GUANTANAMO BAY NAVY BASE, Cuba -- Its lunchtime on the communal cellblocks for cooperative captives, and detainees dressed in tan and white camp uniforms are steadfastly refusing the guards offer to wheel in food carts.
Only if a prisoner pulls shut a gate to a chute called a sally port can a soldier lock it remotely and send in the meals. And one by one, every block but Delta Block refuses. Some captives call out that they dont want the food.
Over at Charlie Block, an angular looking detainee is stubbornly ignoring his guards, sitting at an empty, stainless-steel picnic table, watching footage from Mecca on Saudi TV.
Within an hour, the guards systematically trash a lunch that looks like it could feed 100. Unopened juice bottles go in the garbage first, then Styrofoam boxes of pita bread and special dietary meals. Buffet tins of stewed tomatoes, rice and sweet-and-sour stir-fried beef follow.
Its hunger-strike time at Guantánamo. And while the military and their captives dispute when it started and how widespread it is, it was clear from a three-day visit to the prison-camp compound this past week that the guard force is confronted with its most complex challenge in years.
• By this weekend, the U.S. military had defined 26 of the 166 captives as hunger strikers. Eight were being fed nutritional shakes through a tube snaked through a shackled captives nose to his stomach. Two were hospitalized, getting nutrition through a tube and intravenous hydration as well. Lawyers for the captives quote their clients as counting dozens more as long-term hunger strikers, who are getting weaker by the day.
• Communal captives are no longer cooperating with guards at the once-showcase Camp 6. Theyve covered the cameras inside their cells. Theyve quit going to art classes. Both sides report frequent fainting spells the military calls them Code Yellows although the prison spokesman says theyre fake, staged for visitors.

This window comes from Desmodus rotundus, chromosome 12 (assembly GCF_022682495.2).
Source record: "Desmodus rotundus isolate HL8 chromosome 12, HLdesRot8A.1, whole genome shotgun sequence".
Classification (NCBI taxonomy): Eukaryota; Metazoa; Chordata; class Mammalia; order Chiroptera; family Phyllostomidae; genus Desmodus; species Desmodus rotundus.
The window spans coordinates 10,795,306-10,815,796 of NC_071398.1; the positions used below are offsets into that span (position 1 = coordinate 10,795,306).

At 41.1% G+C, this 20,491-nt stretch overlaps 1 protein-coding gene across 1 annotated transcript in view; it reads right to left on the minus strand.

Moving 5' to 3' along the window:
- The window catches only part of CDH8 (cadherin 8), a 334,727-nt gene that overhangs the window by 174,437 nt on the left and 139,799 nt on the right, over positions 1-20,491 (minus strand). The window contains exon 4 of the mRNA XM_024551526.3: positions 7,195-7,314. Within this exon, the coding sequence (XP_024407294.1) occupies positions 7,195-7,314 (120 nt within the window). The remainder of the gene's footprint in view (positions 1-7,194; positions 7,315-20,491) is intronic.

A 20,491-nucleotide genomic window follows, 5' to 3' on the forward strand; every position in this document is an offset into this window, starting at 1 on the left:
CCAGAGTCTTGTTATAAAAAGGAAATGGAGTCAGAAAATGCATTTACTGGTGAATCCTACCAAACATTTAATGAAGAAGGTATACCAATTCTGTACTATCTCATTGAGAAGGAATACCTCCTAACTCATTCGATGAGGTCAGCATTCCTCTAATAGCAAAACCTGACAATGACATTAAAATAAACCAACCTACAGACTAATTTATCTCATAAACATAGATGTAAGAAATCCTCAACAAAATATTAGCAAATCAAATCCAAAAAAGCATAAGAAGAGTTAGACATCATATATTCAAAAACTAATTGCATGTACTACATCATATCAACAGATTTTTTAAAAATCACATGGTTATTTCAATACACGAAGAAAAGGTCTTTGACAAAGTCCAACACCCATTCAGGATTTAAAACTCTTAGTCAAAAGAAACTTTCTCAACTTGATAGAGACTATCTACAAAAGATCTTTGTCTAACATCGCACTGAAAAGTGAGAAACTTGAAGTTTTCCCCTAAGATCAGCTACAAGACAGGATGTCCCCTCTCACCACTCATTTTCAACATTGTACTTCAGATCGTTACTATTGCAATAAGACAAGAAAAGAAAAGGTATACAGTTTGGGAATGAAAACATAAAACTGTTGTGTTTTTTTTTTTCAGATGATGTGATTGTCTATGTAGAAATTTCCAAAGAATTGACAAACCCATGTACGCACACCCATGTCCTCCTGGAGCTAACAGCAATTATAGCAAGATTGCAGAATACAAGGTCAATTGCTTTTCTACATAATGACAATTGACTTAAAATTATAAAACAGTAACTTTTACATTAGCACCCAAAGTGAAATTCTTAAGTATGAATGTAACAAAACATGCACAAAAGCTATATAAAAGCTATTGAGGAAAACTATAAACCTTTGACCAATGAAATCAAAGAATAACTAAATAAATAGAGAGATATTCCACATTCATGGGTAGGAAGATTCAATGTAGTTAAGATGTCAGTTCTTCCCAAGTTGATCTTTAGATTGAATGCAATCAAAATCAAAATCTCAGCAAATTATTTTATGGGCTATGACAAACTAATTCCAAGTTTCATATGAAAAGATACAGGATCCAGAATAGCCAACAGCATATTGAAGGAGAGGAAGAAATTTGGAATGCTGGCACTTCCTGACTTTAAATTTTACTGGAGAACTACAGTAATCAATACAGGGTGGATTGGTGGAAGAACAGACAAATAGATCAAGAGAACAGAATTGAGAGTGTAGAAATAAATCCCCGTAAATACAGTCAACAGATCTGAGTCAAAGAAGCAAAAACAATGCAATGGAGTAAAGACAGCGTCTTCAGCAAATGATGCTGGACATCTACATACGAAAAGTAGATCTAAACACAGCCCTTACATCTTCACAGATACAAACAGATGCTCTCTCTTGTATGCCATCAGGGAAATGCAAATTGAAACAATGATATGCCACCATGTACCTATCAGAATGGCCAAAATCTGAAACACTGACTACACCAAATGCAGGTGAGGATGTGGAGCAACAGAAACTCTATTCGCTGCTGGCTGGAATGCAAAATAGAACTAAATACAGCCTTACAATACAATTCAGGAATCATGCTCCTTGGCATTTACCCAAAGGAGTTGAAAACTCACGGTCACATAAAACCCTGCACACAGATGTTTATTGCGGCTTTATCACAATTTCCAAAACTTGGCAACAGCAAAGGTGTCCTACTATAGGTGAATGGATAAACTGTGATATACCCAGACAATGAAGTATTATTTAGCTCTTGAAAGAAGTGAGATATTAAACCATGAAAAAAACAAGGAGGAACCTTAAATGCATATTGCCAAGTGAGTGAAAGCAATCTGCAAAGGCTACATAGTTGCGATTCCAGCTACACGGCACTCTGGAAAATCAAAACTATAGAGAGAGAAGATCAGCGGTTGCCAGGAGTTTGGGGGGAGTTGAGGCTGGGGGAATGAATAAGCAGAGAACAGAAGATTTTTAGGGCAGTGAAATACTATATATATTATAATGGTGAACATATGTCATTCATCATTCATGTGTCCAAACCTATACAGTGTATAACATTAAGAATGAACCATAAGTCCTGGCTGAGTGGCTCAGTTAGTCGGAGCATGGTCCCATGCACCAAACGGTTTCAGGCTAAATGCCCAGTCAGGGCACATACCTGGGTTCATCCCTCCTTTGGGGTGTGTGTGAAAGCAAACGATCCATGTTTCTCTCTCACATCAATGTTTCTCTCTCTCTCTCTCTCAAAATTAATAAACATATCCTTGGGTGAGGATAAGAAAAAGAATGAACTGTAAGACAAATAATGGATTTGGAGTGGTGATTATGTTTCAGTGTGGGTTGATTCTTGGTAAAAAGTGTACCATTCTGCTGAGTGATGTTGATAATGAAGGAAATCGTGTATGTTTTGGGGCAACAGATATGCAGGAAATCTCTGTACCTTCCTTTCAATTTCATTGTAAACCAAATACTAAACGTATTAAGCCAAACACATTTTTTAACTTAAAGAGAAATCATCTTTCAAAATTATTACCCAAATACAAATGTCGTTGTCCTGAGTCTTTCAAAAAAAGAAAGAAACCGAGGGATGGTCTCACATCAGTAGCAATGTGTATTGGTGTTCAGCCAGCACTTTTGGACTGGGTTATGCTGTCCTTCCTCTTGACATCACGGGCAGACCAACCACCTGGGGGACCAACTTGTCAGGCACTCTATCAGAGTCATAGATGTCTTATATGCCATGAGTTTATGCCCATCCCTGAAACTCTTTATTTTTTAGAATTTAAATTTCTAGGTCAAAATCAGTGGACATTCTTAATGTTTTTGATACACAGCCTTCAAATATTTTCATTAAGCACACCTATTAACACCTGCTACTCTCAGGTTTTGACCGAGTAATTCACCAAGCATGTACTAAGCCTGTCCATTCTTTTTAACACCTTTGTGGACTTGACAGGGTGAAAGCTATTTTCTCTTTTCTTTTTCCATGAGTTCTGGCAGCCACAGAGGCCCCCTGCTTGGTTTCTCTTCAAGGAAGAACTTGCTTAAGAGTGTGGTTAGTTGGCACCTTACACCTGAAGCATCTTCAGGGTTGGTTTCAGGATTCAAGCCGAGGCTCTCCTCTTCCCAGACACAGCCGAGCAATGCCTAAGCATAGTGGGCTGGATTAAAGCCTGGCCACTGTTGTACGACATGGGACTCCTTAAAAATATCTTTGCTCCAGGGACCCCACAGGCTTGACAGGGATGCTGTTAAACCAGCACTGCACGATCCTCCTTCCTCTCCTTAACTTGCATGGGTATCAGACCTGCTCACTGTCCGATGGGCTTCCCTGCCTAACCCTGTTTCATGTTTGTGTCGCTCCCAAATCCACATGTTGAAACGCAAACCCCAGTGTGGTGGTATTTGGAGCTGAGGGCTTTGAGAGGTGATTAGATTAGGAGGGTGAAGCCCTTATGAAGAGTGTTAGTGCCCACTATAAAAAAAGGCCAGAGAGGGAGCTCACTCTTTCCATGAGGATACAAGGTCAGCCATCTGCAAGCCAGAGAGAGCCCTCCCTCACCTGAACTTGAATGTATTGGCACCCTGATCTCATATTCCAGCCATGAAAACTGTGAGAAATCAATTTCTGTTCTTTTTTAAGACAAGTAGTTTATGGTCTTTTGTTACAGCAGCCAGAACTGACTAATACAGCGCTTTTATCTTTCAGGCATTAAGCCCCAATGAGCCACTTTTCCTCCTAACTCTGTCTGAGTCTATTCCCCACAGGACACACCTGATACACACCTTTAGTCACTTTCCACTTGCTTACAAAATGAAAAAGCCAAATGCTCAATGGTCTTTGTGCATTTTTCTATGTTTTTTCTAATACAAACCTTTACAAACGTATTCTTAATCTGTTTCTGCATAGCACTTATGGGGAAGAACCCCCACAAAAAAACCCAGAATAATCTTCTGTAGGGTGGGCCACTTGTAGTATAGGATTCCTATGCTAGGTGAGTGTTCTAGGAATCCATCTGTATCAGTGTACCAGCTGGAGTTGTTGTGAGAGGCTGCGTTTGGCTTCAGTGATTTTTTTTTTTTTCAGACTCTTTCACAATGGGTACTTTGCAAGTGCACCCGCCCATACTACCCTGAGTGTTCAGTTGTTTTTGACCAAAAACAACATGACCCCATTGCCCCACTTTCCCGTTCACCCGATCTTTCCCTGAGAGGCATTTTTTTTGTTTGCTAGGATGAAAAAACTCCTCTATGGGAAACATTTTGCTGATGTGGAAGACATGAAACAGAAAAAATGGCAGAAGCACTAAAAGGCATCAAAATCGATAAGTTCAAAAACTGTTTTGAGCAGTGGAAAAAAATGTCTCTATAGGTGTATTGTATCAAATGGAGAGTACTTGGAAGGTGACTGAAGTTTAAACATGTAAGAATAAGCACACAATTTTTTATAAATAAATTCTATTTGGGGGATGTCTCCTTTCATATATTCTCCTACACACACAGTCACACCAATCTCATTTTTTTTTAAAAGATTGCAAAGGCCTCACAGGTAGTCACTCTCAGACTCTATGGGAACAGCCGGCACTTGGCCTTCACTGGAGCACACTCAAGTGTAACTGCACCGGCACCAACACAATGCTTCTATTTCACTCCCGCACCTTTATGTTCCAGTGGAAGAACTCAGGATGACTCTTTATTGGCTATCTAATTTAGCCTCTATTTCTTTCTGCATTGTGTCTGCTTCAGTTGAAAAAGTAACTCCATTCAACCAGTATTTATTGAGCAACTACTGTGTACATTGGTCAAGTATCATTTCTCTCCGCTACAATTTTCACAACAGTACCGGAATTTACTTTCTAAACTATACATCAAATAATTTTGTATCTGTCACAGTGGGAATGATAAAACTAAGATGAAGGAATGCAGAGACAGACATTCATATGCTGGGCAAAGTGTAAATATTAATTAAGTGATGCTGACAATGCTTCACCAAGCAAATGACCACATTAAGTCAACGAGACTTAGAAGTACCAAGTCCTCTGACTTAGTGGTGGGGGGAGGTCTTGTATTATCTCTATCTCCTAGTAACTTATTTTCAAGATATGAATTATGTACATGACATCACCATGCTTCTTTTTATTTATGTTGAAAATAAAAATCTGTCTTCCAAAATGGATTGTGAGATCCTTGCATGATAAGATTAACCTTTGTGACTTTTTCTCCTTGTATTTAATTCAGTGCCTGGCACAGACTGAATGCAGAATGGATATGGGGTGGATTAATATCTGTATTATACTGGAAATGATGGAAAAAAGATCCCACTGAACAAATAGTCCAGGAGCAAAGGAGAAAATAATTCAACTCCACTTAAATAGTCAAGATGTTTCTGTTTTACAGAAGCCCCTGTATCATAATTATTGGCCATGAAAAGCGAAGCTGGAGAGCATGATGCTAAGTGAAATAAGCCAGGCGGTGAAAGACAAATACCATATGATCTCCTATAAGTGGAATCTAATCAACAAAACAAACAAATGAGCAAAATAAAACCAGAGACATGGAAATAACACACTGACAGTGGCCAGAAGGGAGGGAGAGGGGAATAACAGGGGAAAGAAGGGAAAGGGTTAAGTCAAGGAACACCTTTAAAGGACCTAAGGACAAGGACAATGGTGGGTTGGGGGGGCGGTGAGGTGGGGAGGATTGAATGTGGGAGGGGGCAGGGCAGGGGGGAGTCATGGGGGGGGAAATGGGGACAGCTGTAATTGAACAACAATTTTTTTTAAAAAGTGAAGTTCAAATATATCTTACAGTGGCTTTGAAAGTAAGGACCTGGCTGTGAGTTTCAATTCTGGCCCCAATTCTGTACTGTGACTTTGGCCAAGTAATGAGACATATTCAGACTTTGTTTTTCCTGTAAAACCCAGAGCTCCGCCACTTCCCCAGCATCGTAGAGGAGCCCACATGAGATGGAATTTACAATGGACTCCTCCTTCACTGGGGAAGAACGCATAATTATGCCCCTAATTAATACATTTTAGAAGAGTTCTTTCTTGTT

• More and more men are being moved out of communal confinement to the maximum-security prison, where up to 125 can be kept in 8-by-12-foot cells and where its easier to conduct tube feedings. But the Camp 5 commander, an Army captain who wouldnt give her name, decided it would be too disruptive for a reporter to observe lunch being served there. To watch a guard pass a lunchbox through slits in the cell doors at the disciplinary block, the captain concluded, was too high-risk.
Hunger striker could die
Although its camp policy to prevent a captive from starving himself, the prison staff talks about the possibility that a hunger-striking captive will be found dead one day.
Lawyers for the men say the strike was sparked in early February by an unusually aggressive search of prisoners Qurans that to them amounted to desecration. Prison staff says no Qurans were disrespected, no policy changed.
All sides blame long simmering frustration with President Barack Obamas inability to deliver on his promise to close the facility.
The prisons Arab-American Muslim cultural advisor, a Defense Department employee, says he and the chief guard, Army Col. John Bogdan, have been trying to negotiate with the detainees. But it may be that nothing short of an airplane ticket will end the deadlock.
They are serious, says the advisor, who goes by Zak. They have lost hope.